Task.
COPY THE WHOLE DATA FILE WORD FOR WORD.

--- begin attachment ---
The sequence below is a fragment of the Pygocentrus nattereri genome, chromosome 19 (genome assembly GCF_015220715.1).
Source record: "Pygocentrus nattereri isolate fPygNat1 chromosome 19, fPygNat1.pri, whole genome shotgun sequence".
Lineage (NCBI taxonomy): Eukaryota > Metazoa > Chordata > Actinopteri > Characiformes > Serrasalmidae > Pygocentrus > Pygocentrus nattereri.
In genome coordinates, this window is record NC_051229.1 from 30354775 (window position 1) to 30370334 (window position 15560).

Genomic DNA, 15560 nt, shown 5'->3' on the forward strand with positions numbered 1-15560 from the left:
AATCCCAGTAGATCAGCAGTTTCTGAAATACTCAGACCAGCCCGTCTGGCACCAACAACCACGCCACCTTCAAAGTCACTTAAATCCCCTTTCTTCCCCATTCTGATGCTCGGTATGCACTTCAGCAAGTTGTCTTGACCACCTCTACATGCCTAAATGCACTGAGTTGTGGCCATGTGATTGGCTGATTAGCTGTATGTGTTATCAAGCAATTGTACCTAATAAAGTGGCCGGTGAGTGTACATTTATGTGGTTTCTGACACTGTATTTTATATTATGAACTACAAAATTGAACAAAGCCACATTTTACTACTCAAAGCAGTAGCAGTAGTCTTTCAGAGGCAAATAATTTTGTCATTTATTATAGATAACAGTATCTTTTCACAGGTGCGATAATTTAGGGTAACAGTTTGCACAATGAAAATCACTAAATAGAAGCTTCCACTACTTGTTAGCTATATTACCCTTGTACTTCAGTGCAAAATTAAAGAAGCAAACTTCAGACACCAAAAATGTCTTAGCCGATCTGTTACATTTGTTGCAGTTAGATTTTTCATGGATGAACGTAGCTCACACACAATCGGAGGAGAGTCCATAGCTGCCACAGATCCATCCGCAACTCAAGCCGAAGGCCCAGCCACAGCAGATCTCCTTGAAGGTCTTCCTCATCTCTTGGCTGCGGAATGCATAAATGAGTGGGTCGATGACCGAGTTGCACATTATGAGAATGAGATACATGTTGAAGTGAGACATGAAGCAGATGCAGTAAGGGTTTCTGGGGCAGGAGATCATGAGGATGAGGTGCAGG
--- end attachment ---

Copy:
The sequence below is a fragment of the Pygocentrus nattereri genome, chromosome 19 (genome assembly GCF_015220715.1).
Source record: "Pygocentrus nattereri isolate fPygNat1 chromosome 19, fPygNat1.pri, whole genome shotgun sequence".
Lineage (NCBI taxonomy): Eukaryota > Metazoa > Chordata > Actinopteri > Characiformes > Serrasalmidae > Pygocentrus > Pygocentrus nattereri.
In genome coordinates, this window is record NC_051229.1 from 30354775 (window position 1) to 30370334 (window position 15560).

Genomic DNA, 15560 nt, shown 5'->3' on the forward strand with positions numbered 1-15560 from the left:
AATCCCAGTAGATCAGCAGTTTCTGAAATACTCAGACCAGCCCGTCTGGCACCAACAACCACGCCACCTTCAAAGTCACTTAAATCCCCTTTCTTCCCCATTCTGATGCTCGGTATGCACTTCAGCAAGTTGTCTTGACCACCTCTACATGCCTAAATGCACTGAGTTGTGGCCATGTGATTGGCTGATTAGCTGTATGTGTTATCAAGCAATTGTACCTAATAAAGTGGCCGGTGAGTGTACATTTATGTGGTTTCTGACACTGTATTTTATATTATGAACTACAAAATTGAACAAAGCCACATTTTACTACTCAAAGCAGTAGCAGTAGTCTTTCAGAGGCAAATAATTTTGTCATTTATTATAGATAACAGTATCTTTTCACAGGTGCGATAATTTAGGGTAACAGTTTGCACAATGAAAATCACTAAATAGAAGCTTCCACTACTTGTTAGCTATATTACCCTTGTACTTCAGTGCAAAATTAAAGAAGCAAACTTCAGACACCAAAAATGTCTTAGCCGATCTGTTACATTTGTTGCAGTTAGATTTTTCATGGATGAACGTAGCTCACACACAATCGGAGGAGAGTCCATAGCTGCCACAGATCCATCCGCAACTCAAGCCGAAGGCCCAGCCACAGCAGATCTCCTTGAAGGTCTTCCTCATCTCTTGGCTGCGGAATGCATAAATGAGTGGGTCGATGACCGAGTTGCACATTATGAGAATGAGATACATGTTGAAGTGAGACATGAAGCAGATGCAGTAAGGGTTTCTGGGGCAGGAGATCATGAGGATGAGGTGCAGG